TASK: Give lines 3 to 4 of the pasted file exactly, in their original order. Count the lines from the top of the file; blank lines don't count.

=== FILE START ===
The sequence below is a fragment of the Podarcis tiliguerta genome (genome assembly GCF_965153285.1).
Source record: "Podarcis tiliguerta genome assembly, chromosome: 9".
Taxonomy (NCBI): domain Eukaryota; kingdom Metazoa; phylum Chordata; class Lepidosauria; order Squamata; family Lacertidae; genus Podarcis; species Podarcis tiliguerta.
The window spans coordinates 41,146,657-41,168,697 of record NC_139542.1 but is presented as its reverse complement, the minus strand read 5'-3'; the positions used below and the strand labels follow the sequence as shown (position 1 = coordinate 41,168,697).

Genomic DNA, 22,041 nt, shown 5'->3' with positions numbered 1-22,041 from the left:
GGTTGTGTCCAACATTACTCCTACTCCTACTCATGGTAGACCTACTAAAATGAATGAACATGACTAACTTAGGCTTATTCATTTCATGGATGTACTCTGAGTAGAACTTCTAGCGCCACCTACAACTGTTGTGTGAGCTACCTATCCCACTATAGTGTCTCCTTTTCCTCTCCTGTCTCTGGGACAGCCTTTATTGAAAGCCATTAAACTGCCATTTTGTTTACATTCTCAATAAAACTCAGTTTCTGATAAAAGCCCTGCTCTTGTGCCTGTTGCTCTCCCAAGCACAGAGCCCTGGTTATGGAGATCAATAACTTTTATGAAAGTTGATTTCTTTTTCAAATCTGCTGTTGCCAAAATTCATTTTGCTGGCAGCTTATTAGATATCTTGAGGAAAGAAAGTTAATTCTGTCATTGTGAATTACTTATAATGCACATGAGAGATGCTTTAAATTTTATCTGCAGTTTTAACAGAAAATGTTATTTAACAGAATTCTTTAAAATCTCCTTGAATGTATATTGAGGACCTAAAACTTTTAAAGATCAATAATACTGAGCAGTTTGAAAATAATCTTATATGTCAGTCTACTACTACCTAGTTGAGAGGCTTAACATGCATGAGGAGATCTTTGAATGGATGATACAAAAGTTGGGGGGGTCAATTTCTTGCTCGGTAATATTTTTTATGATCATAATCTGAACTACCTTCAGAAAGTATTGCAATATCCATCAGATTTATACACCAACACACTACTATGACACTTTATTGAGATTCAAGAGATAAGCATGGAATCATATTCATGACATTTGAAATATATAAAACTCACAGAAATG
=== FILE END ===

Taxonomy (NCBI): domain Eukaryota; kingdom Metazoa; phylum Chordata; class Lepidosauria; order Squamata; family Lacertidae; genus Podarcis; species Podarcis tiliguerta.
The window spans coordinates 41,146,657-41,168,697 of record NC_139542.1 but is presented as its reverse complement, the minus strand read 5'-3'; the positions used below and the strand labels follow the sequence as shown (position 1 = coordinate 41,168,697).